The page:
Earl Hill Conservation Park Tropical North Queensland

View to the north from Earl Hill summit. Photo credit: Jodie Cross © Queensland Government

View from the Rainforest and Cycad palm walking track junction. Photo credit: Jodie Cross © Queensland Government

Nature, culture and history

    Natural environment

    Open forest to woodland and rainforest vegetation communities, provide refuge for animals including many birds listed in international conservation agreements.

    Vibrant scaly-breasted lorikeets and rainbow lorikeets may be spotted and heard screeching in the treetops. Rufous fantails are commonly seen as you climb higher and closer to the summit. The occasional kingfisher may be seen darting around the forest edges on the hunt for insects to feed on.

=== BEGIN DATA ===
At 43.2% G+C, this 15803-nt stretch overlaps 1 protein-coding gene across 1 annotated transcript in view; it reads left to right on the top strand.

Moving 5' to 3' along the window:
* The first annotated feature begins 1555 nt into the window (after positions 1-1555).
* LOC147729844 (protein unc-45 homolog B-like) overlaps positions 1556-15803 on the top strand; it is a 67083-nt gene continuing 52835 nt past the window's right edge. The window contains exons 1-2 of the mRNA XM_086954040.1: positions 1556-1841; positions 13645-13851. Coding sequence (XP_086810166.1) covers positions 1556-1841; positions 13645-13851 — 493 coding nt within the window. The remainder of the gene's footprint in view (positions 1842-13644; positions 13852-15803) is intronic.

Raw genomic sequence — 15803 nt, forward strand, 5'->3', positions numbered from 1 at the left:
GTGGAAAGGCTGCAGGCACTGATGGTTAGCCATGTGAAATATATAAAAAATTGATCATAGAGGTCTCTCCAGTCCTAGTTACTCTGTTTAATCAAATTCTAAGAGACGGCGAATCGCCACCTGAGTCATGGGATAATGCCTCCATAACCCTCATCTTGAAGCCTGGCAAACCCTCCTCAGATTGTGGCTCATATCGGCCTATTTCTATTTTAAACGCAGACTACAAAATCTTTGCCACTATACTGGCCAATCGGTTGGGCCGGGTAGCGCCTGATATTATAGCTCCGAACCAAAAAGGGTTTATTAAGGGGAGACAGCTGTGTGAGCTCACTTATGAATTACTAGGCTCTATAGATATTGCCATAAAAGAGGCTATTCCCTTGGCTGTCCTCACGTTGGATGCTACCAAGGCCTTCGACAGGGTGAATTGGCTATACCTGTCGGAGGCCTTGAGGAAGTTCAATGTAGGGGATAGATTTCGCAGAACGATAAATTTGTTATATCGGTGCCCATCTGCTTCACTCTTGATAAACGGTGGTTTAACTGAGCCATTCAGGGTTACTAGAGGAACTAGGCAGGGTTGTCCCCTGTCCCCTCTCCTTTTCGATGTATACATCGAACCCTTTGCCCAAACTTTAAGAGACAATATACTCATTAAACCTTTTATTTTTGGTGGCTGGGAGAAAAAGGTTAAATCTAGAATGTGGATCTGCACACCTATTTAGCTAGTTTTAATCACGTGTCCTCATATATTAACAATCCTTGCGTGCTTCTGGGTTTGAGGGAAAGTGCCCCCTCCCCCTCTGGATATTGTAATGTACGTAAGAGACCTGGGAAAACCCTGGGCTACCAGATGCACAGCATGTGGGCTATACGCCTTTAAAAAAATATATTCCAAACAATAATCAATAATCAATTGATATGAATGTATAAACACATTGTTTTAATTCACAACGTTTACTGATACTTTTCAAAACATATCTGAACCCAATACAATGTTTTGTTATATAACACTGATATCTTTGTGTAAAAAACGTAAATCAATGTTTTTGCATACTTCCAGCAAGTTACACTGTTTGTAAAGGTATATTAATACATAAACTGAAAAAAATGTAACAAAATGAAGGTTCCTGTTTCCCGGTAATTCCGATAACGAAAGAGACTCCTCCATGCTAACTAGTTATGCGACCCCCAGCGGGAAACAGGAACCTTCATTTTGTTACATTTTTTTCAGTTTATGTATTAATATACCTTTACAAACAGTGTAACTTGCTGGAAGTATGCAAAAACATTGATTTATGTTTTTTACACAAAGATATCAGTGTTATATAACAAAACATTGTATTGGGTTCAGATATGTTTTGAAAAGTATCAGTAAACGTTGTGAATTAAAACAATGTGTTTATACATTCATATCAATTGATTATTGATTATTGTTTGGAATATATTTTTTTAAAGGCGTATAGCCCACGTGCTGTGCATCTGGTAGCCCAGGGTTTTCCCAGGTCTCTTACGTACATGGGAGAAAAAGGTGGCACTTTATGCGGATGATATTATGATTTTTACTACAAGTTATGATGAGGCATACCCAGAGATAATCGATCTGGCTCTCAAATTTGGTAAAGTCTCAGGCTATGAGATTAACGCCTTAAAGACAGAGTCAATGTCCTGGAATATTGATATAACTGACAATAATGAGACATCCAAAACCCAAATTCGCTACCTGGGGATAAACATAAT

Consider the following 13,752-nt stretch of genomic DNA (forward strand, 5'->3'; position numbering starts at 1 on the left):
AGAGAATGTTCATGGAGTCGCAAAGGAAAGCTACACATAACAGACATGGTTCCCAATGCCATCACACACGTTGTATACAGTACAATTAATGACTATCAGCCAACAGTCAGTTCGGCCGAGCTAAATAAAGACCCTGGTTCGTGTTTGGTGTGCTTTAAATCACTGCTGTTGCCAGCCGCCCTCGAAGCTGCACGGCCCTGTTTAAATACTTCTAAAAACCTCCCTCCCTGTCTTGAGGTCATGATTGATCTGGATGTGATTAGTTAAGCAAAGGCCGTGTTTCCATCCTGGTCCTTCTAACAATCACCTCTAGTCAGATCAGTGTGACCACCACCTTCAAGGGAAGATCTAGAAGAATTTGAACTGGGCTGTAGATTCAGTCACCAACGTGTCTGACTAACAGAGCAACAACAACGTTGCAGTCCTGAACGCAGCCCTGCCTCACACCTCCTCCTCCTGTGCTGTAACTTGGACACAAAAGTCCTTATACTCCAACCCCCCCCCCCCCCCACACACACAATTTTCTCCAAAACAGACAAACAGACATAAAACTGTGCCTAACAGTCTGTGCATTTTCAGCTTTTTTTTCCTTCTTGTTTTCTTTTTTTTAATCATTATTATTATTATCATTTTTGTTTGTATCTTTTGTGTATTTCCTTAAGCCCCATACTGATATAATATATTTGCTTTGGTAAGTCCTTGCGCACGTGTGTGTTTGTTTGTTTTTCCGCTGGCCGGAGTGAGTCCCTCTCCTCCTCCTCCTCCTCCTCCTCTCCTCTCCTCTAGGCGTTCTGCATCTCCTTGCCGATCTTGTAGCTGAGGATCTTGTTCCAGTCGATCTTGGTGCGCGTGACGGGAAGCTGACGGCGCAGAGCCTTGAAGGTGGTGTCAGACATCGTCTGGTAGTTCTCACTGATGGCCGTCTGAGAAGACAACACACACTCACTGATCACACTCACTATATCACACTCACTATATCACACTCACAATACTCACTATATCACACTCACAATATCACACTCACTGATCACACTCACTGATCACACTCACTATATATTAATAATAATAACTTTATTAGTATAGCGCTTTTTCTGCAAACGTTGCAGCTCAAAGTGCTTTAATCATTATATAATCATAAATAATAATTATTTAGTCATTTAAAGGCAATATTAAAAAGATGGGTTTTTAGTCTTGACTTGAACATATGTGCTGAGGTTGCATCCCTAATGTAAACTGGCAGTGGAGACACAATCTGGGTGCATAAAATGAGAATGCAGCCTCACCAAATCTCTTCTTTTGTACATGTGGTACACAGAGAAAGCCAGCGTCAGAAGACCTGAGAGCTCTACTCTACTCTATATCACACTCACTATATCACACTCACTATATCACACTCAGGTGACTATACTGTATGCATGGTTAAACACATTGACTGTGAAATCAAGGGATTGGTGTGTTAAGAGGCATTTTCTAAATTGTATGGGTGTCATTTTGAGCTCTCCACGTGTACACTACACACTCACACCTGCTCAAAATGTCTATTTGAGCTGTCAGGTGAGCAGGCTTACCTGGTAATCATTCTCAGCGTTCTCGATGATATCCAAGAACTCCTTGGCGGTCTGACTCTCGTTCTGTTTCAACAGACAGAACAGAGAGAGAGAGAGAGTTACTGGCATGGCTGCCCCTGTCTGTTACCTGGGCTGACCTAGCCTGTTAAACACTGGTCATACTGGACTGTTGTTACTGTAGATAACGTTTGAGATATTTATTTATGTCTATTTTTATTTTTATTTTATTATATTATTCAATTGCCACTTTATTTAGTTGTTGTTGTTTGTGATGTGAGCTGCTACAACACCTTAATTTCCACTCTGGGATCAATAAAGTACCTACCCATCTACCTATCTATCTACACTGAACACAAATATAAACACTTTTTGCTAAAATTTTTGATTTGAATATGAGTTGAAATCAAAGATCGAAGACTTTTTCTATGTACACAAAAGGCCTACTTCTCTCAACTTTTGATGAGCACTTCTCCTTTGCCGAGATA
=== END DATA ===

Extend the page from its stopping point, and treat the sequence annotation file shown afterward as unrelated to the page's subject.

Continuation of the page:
Flocks of pied imperial-pigeons arrive in north Queensland in the months of August to September and may be seen feeding on fruit from palms and rainforest trees.

    Lucky visitors may catch a glimpse of the Macleay’s fig-parrot residing in patches of the park’s lowland rainforest. Listed as vulnerable, the parrot’s presence can be detected from fallen pieces of fig scattered on the ground under fig trees as the fruits are nearing ripeness.

    Estuarine crocodiles and tropical marine stingers live in the waterways, along the coast and in creeks and estuaries in and around the park.

    Geology and landform

    Earl Hill is an integral part of the coastal granite and rhyolite headland sitting at the foothills of the Macalister Range. Shallow red earth soil occurs throughout on sedimentary and metamorphic rock formations.

    • There are currently no park alerts for this park.